Weekends began with a square dance on Friday night at the Elks Hall where some of our family's life long friends were made, many of whom are in this church today.
      Square dancing, round dancing and old time dancing were activities our parents enjoyed their entire lives and became a theme which touched the lives of all of us.
      Camping trips to various lakes, golfing, fishing and general relaxing with friends on Saturday usually with the customary dance that night was a common occurrence. A potluck supper and barbecue with everyone was always a highlight of the weekend as well.
      On the weekends when we weren't camping, Saturday nights we would all pile into the station wagon or van and go to a movie at the Drive-In, south of town. Playing on the swings in our 'jammies' then watching the double feature, snacking on homemade sandwiches, kool-aid & wagon wheels until all the kids fell asleep and quietly making our way home will be in our memories forever.
      As well, many Sundays consisted of drives through the countryside, ending in a ball game at Weaver Park, followed by a wiener roast or maybe 5 cent ice creams at A&W Drive-In or Sellers Dairy Freeze.
      Special holidays and weekends also consisted of trips to the cabin at Perch Lake, then later at Sandy Beach, camping, or Dad teaching us how to ride bikes, coaching us in ball, or how to drive.
      Winter weekend events would often include: Going skating on a slough, chopping ice to make homemade ice cream and tobogganing on an old car hood.
      Dad & Mom were very much a part of the church with Dad ushering for the services, helping with Church maintenance, and Mom being in the Choir. This was a part of our lives growing up, which instilled values and faith in all of us.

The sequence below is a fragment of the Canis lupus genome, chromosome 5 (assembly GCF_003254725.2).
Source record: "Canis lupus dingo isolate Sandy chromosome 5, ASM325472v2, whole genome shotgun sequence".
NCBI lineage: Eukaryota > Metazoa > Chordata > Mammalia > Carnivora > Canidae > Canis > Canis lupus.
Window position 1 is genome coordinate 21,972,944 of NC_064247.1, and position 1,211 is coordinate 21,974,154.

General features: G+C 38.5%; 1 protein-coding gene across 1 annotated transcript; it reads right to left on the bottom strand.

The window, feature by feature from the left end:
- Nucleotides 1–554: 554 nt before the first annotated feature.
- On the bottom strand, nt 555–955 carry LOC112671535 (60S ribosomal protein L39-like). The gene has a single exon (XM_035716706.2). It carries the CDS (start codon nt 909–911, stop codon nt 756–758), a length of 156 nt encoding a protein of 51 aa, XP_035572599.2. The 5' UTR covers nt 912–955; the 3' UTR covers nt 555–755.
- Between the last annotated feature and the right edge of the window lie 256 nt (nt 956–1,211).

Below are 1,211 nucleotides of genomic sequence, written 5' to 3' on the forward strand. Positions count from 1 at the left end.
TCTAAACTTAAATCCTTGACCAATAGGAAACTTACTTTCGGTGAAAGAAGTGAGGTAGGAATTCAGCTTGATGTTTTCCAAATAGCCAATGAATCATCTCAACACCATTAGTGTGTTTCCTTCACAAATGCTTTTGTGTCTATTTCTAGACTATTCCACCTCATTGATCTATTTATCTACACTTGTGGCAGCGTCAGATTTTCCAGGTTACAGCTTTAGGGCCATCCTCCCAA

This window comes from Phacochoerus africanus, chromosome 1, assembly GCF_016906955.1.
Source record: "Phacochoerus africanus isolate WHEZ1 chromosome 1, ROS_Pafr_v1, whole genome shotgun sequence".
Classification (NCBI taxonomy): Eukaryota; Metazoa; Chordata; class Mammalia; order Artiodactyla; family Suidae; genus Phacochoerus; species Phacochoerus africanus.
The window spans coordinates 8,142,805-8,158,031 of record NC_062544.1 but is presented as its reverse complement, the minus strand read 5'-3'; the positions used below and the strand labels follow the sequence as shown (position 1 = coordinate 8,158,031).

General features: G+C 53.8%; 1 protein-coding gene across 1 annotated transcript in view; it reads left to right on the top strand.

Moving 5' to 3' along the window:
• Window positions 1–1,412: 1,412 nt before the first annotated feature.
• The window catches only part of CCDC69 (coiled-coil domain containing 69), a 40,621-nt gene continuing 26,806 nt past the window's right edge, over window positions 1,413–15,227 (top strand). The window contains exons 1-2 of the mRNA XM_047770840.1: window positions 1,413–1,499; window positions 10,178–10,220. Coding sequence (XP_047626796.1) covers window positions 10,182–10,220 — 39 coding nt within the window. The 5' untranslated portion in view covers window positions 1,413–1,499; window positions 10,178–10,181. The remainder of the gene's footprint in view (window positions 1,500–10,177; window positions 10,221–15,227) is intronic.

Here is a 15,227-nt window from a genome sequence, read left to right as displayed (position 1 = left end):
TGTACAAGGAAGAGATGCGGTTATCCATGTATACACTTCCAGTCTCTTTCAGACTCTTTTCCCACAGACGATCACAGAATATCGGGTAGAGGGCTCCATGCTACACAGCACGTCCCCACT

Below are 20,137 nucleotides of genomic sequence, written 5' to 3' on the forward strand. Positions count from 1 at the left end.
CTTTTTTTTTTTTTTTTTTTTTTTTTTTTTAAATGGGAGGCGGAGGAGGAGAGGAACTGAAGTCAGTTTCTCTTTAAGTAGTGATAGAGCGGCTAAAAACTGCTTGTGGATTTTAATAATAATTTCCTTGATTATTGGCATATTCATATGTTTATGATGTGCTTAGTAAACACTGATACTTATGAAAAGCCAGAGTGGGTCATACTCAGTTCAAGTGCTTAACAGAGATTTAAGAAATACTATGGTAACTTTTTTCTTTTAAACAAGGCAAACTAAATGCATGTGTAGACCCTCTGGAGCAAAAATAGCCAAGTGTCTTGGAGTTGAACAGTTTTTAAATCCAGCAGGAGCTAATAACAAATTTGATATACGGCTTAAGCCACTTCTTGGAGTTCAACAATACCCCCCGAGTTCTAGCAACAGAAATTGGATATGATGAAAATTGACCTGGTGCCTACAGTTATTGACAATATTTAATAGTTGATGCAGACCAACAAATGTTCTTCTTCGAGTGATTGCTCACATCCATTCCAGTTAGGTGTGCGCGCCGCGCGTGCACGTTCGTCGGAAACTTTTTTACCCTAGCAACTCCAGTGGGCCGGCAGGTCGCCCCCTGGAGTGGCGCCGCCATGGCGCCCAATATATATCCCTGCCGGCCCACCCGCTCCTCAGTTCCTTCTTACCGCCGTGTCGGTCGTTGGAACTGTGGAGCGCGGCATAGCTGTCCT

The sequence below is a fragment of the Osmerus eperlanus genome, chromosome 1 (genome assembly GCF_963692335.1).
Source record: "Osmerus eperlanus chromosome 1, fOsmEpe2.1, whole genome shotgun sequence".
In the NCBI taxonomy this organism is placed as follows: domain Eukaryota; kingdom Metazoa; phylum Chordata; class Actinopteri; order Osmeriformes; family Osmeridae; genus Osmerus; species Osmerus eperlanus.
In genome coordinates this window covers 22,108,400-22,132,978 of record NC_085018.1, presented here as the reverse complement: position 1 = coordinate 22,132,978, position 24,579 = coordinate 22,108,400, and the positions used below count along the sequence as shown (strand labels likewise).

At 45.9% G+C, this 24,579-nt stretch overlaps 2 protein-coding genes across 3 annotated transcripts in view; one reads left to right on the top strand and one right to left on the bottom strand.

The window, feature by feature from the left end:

Dad was very much a family man and we all feel that we are the people we are from the example Mom and Dad set for us. The goodness in all of us is derived from them.
      I remember teasing him about never being able to tell the kids at school that "My Dad's bigger than your Dad" but he made up for that with the size of his heart.
      He always put himself last in the care he gave Mom during her final years; raising his children and helping anyone who needed it.
      Dad never complained, judged and was not a negative person his entire life. I've thought many times in my life...If I become half the person my Dad is, I will have truly accomplished something. He belongs on a pedestal but of course, he never thought so. It's safe to say, our Dad was our hero.
      He kept his sense of humor even through his last days with us. He would have a big smile on his face when he heard us giggling about something, and would throw a comment out there that made us all laugh even harder.